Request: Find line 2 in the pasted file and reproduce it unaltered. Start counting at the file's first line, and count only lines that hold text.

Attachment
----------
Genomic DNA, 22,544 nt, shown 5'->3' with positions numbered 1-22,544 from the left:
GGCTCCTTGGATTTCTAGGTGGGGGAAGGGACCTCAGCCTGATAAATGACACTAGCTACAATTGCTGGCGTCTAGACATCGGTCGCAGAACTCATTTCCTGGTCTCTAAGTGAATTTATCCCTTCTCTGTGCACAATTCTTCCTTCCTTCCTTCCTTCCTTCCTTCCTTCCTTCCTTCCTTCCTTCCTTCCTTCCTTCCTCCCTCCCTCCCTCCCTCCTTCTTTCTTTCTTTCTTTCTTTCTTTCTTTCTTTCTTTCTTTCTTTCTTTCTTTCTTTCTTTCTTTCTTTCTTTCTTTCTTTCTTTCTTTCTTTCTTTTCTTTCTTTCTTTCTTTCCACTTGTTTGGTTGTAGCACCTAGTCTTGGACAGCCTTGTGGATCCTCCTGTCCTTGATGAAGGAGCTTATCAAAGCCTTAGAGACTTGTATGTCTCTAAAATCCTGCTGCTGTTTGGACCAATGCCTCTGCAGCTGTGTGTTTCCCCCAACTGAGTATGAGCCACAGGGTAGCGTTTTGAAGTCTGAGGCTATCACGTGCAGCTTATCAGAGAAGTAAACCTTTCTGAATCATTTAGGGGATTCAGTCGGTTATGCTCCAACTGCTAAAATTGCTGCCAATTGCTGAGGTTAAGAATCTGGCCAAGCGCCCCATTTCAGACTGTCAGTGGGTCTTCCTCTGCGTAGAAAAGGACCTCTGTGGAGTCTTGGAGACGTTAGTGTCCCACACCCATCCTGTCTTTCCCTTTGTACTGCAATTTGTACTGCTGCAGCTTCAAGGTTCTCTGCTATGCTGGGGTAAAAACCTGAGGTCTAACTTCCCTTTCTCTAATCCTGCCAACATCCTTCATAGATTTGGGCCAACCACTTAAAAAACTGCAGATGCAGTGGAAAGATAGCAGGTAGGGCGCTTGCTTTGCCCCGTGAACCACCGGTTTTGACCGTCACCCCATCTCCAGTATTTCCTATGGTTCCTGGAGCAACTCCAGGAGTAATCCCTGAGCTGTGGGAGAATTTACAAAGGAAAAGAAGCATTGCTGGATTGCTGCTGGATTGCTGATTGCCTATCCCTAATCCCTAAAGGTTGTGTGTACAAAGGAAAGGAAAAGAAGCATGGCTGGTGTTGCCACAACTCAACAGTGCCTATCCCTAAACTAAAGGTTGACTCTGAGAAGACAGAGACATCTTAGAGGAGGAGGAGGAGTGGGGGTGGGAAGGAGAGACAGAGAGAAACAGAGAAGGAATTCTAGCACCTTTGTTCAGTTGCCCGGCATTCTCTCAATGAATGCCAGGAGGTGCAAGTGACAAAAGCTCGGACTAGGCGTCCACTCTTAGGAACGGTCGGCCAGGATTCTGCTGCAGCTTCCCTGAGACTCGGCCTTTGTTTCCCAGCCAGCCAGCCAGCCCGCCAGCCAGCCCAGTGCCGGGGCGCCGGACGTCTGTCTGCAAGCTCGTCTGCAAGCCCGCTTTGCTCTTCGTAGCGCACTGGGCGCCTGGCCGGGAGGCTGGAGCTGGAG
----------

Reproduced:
GGCTCCTTGGATTTCTAGGTGGGGGAAGGGACCTCAGCCTGATAAATGACACTAGCTACAATTGCTGGCGTCTAGACATCGGTCGCAGAACTCATTTCCTGGTCTCTAAGTGAATTTATCCCTTCTCTGTGCACAATTCTTCCTTCCTTCCTTCCTTCCTTCCTTCCTTCCTTCCTTCCTTCCTTCCTTCCTTCCTTCCTCCCTCCCTCCCTCCCTCCTTCTTTCTTTCTTTCTTTCTTTCTTTCTTTCTTTCTTTCTTTCTTTCTTTCTTTCTTTCTTTCTTTCTTTCTTTCTTTCTTTCTTTCTTTCTTTCTTTTCTTTCTTTCTTTCTTTCCACTTGTTTGGTTGTAGCACCTAGTCTTGGACAGCCTTGTGGATCCTCCTGTCCTTGATGAAGGAGCTTATCAAAGCCTTAGAGACTTGTATGTCTCTAAAATCCTGCTGCTGTTTGGACCAATGCCTCTGCAGCTGTGTGTTTCCCCCAACTGAGTATGAGCCACAGGGTAGCGTTTTGAAGTCTGAGGCTATCACGTGCAGCTTATCAGAGAAGTAAACCTTTCTGAATCATTTAGGGGATTCAGTCGGTTATGCTCCAACTGCTAAAATTGCTGCCAATTGCTGAGGTTAAGAATCTGGCCAAGCGCCCCATTTCAGACTGTCAGTGGGTCTTCCTCTGCGTAGAAAAGGACCTCTGTGGAGTCTTGGAGACGTTAGTGTCCCACACCCATCCTGTCTTTCCCTTTGTACTGCAATTTGTACTGCTGCAGCTTCAAGGTTCTCTGCTATGCTGGGGTAAAAACCTGAGGTCTAACTTCCCTTTCTCTAATCCTGCCAACATCCTTCATAGATTTGGGCCAACCACTTAAAAAACTGCAGATGCAGTGGAAAGATAGCAGGTAGGGCGCTTGCTTTGCCCCGTGAACCACCGGTTTTGACCGTCACCCCATCTCCAGTATTTCCTATGGTTCCTGGAGCAACTCCAGGAGTAATCCCTGAGCTGTGGGAGAATTTACAAAGGAAAAGAAGCATTGCTGGATTGCTGCTGGATTGCTGATTGCCTATCCCTAATCCCTAAAGGTTGTGTGTACAAAGGAAAGGAAAAGAAGCATGGCTGGTGTTGCCACAACTCAACAGTGCCTATCCCTAAACTAAAGGTTGACTCTGAGAAGACAGAGACATCTTAGAGGAGGAGGAGGAGTGGGGGTGGGAAGGAGAGACAGAGAGAAACAGAGAAGGAATTCTAGCACCTTTGTTCAGTTGCCCGGCATTCTCTCAATGAATGCCAGGAGGTGCAAGTGACAAAAGCTCGGACTAGGCGTCCACTCTTAGGAACGGTCGGCCAGGATTCTGCTGCAGCTTCCCTGAGACTCGGCCTTTGTTTCCCAGCCAGCCAGCCAGCCCGCCAGCCAGCCCAGTGCCGGGGCGCCGGACGTCTGTCTGCAAGCTCGTCTGCAAGCCCGCTTTGCTCTTCGTAGCGCACTGGGCGCCTGGCCGGGAGGCTGGAGCTGGAG